How to Forgive

When the one you love most on the face of the earth, the one who has promised to live with you in the good and the bad times, the one for whom you have forsaken all others hurts you so deeply that you wonder if you can ever breathe again, how do you forgive?

Well, you can paste on your Christian smile and say, “I forgive” without ever dealing with the pain. Or you can wait until you feel like forgiving (once the pain is gone). Or you can ask God to miraculously change your heart and make you want to forgive. Or you can pray that your spouse will repent and ask you for forgiveness. Or you can simply be so immobilized by the pain that you can’t do anything.


Once again it’s time for honesty first. Sometimes Christians are afraid to admit negative feelings, especially anger. I’ve talked with people who have said that they didn’t have any problem and were able to forgive their spouse right away. It sounds so good and I sure wish I could have done that, but forgiveness did not come easy for me.

At first I was devastated and so filled with pain I could hardly think. Then as the pain subsided, anger took its place. I was furious when I realized how I had been lied to and betrayed. I was angry that I was so helpless. I felt victimized and there was nothing I could do about it. And my husband was doing all kinds of things to get rid of me and all those things just made me angrier.

On top of all that, I felt like a terrible Christian because I was so angry. Instead of running to the Lord, I found myself avoiding Him because my heart was so filled with yuck. How silly we are sometimes. He knows me better than I know myself. I don’t know what I thought I was keeping from Him.

Finally I couldn’t take it anymore. I just got honest with Jesus. I poured out my pain and my anger. I argued scripture and heart motives and asked Him a thousand questions. Somewhere in all of that I began to learn to rest in Him. It wasn’t quick and it wasn’t easy, but when it finally began, I felt a huge burden lift from my shoulders.

I realized that Jesus was not judging me and I was not disappointing Him. He knew my heart and every rotten little thought I ever had, and He loved me anyway. Jesus has a wonderful way of accepting us just where we are and yet encouraging us to move on. Never condemning, just always encouraging us on to higher ground.

Somewhere along the way He began to encourage me to forgive. It wasn’t a demand; it was more of an opportunity. When we’re honest with Him, He can be honest with us. The more I walked with Him, the more I wanted to be like Him. I knew that He had been tempted in every way as we are and He had chosen to love and to forgive. I knew that because He lived within me, it was possible for me to do the same. I just wasn’t sure I wanted to. It was so much easier to pull out the list of wrongs and make demands about them.

You know Romans 2:4 says, “Or do you show contempt for the riches of his kindness, tolerance and patience, not realizing that God’s kindness leads you toward repentance?” It is the love and compassion of God that brings us close to Him. Jesus had compassion on Jerusalem and wept. God’s compassion is overwhelming and when we are willing to let Him touch us with that compassion, we not only realize we must forgive, but we begin to learn how to do it.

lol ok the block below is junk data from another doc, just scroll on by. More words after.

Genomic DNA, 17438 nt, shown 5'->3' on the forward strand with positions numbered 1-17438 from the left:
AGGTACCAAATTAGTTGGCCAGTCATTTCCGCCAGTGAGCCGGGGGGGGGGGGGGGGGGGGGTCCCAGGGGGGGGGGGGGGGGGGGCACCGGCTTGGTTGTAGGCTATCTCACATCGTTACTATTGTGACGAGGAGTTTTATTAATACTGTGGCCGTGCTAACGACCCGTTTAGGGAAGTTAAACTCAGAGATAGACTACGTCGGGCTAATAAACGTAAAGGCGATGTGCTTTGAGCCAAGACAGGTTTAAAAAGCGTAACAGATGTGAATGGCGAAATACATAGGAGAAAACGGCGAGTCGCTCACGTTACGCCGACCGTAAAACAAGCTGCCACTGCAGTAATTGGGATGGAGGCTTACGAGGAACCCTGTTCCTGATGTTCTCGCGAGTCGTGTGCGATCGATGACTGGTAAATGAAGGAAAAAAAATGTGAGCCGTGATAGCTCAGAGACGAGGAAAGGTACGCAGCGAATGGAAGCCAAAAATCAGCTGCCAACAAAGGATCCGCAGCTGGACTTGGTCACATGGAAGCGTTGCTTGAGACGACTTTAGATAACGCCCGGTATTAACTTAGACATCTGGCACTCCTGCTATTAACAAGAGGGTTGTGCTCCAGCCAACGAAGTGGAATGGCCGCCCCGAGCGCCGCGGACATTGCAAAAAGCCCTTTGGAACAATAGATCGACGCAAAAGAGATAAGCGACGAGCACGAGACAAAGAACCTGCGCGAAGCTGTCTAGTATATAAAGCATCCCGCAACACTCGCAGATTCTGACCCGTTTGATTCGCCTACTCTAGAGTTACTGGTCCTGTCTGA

God touched me with compassion for my husband. My eyes saw his sin and my ears heard his hateful words, but God’s compassion showed me his heart. God’s compassion overwhelmed my heart and I stopped weeping for myself and I wept for my husband. No matter what I was facing, I had life in Jesus. Nothing could separate me from the love of Christ (Romans 8:39). But my husband was walking in darkness. He had chosen to follow the enemy and was trapped in the enemy’s snare. No one else on earth could pray for him like I could because God had made us one. I could either choose to recount what had happened to me or I could choose to become Michael’s chief intercessor. When God’s love and compassion overwhelm your heart, the choice is obvious.

I know that as the Lord began to lead me and guide me in the days that followed, the enemy must have regretted that he ever messed with us. I know I might never have prayed for my husband with the heart-felt compassion I did unless the enemy had taken him captive. I know my own heart might never have sought the depth of transformation I hungered for if I had not been faced with the crisis of our marriage.

Embrace the Lord today! He has so much for you and for your spouse. Don’t let the enemy convince you that he is greater than the One within you. I made a decision one day that no demon was going to come into my home and dictate to me what was going to happen to our marriage and family. They are a defeated foe and they don’t have the right to decide what happens to us. You are bought with a price and the One to whom you belong has greater plans for you than you can imagine. Love, Marilyn

“For I know the plans I have for you,” declares the Lord, “plans to prosper you and not to harm you, plans to give you hope and a future. Jeremiah 29:11

“Knowledge puffs up, but love builds up.” 1 Corinthians 8:1

Author: Marilyn Phillipps

Married 49 years, we have three children and six grandchildren. My initial career of nursing prepared me to work with marriages that are wounded and in need of healing. For 35 my husband and I have led 2=1 International, a ministry to marriages and families around the world. We have seen miracle after miracle when many had given up hope.

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